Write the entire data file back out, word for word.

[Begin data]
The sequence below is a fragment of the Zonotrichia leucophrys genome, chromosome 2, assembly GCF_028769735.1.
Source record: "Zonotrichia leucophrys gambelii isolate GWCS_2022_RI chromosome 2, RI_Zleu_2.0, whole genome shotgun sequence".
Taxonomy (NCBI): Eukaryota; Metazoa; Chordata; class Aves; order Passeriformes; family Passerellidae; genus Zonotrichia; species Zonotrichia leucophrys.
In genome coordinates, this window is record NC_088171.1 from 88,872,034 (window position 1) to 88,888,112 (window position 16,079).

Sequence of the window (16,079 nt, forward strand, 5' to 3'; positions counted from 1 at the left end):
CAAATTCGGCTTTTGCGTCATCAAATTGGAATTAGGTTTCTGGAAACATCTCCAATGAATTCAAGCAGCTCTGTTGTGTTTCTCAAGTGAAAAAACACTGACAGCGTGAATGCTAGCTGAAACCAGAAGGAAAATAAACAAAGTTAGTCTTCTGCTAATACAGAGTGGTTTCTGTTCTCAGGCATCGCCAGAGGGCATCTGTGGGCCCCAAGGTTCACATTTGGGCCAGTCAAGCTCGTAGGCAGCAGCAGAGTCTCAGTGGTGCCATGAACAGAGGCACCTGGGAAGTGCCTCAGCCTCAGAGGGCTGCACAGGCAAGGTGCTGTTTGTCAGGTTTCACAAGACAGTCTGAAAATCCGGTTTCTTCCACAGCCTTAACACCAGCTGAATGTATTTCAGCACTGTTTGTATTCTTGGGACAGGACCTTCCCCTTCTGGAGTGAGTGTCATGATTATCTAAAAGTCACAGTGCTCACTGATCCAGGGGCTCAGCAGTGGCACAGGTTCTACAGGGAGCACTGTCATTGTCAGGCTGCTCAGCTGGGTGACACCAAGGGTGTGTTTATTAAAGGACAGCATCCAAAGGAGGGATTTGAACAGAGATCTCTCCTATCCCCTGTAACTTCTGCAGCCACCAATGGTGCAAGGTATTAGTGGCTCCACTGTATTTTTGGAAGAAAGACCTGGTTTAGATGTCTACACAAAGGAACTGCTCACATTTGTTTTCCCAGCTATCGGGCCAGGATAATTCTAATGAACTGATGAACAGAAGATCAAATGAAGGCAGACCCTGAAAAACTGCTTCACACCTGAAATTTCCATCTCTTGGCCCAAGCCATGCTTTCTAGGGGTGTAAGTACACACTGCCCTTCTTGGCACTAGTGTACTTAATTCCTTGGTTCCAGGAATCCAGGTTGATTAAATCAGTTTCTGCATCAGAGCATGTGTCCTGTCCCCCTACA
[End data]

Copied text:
The sequence below is a fragment of the Zonotrichia leucophrys genome, chromosome 2, assembly GCF_028769735.1.
Source record: "Zonotrichia leucophrys gambelii isolate GWCS_2022_RI chromosome 2, RI_Zleu_2.0, whole genome shotgun sequence".
Taxonomy (NCBI): Eukaryota; Metazoa; Chordata; class Aves; order Passeriformes; family Passerellidae; genus Zonotrichia; species Zonotrichia leucophrys.
In genome coordinates, this window is record NC_088171.1 from 88,872,034 (window position 1) to 88,888,112 (window position 16,079).

Sequence of the window (16,079 nt, forward strand, 5' to 3'; positions counted from 1 at the left end):
CAAATTCGGCTTTTGCGTCATCAAATTGGAATTAGGTTTCTGGAAACATCTCCAATGAATTCAAGCAGCTCTGTTGTGTTTCTCAAGTGAAAAAACACTGACAGCGTGAATGCTAGCTGAAACCAGAAGGAAAATAAACAAAGTTAGTCTTCTGCTAATACAGAGTGGTTTCTGTTCTCAGGCATCGCCAGAGGGCATCTGTGGGCCCCAAGGTTCACATTTGGGCCAGTCAAGCTCGTAGGCAGCAGCAGAGTCTCAGTGGTGCCATGAACAGAGGCACCTGGGAAGTGCCTCAGCCTCAGAGGGCTGCACAGGCAAGGTGCTGTTTGTCAGGTTTCACAAGACAGTCTGAAAATCCGGTTTCTTCCACAGCCTTAACACCAGCTGAATGTATTTCAGCACTGTTTGTATTCTTGGGACAGGACCTTCCCCTTCTGGAGTGAGTGTCATGATTATCTAAAAGTCACAGTGCTCACTGATCCAGGGGCTCAGCAGTGGCACAGGTTCTACAGGGAGCACTGTCATTGTCAGGCTGCTCAGCTGGGTGACACCAAGGGTGTGTTTATTAAAGGACAGCATCCAAAGGAGGGATTTGAACAGAGATCTCTCCTATCCCCTGTAACTTCTGCAGCCACCAATGGTGCAAGGTATTAGTGGCTCCACTGTATTTTTGGAAGAAAGACCTGGTTTAGATGTCTACACAAAGGAACTGCTCACATTTGTTTTCCCAGCTATCGGGCCAGGATAATTCTAATGAACTGATGAACAGAAGATCAAATGAAGGCAGACCCTGAAAAACTGCTTCACACCTGAAATTTCCATCTCTTGGCCCAAGCCATGCTTTCTAGGGGTGTAAGTACACACTGCCCTTCTTGGCACTAGTGTACTTAATTCCTTGGTTCCAGGAATCCAGGTTGATTAAATCAGTTTCTGCATCAGAGCATGTGTCCTGTCCCCCTACA